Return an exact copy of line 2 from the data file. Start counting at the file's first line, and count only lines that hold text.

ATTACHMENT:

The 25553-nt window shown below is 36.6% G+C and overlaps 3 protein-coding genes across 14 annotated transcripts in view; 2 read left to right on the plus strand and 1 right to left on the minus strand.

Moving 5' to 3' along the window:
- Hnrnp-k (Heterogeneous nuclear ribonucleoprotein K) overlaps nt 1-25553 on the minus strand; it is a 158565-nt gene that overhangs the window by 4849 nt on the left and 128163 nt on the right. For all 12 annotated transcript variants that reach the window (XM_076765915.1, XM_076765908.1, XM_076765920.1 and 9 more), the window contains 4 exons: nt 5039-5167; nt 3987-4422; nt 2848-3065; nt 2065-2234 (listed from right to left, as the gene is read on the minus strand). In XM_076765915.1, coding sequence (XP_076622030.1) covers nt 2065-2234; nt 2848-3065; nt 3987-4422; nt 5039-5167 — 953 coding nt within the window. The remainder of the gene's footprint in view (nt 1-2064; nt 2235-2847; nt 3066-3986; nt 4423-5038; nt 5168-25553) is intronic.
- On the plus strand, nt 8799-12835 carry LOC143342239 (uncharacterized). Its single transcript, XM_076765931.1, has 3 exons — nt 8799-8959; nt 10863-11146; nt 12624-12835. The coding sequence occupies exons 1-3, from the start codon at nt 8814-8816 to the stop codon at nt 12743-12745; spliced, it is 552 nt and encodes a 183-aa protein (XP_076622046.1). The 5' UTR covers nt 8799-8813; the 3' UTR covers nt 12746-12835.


Moving 5' to 3' along the window: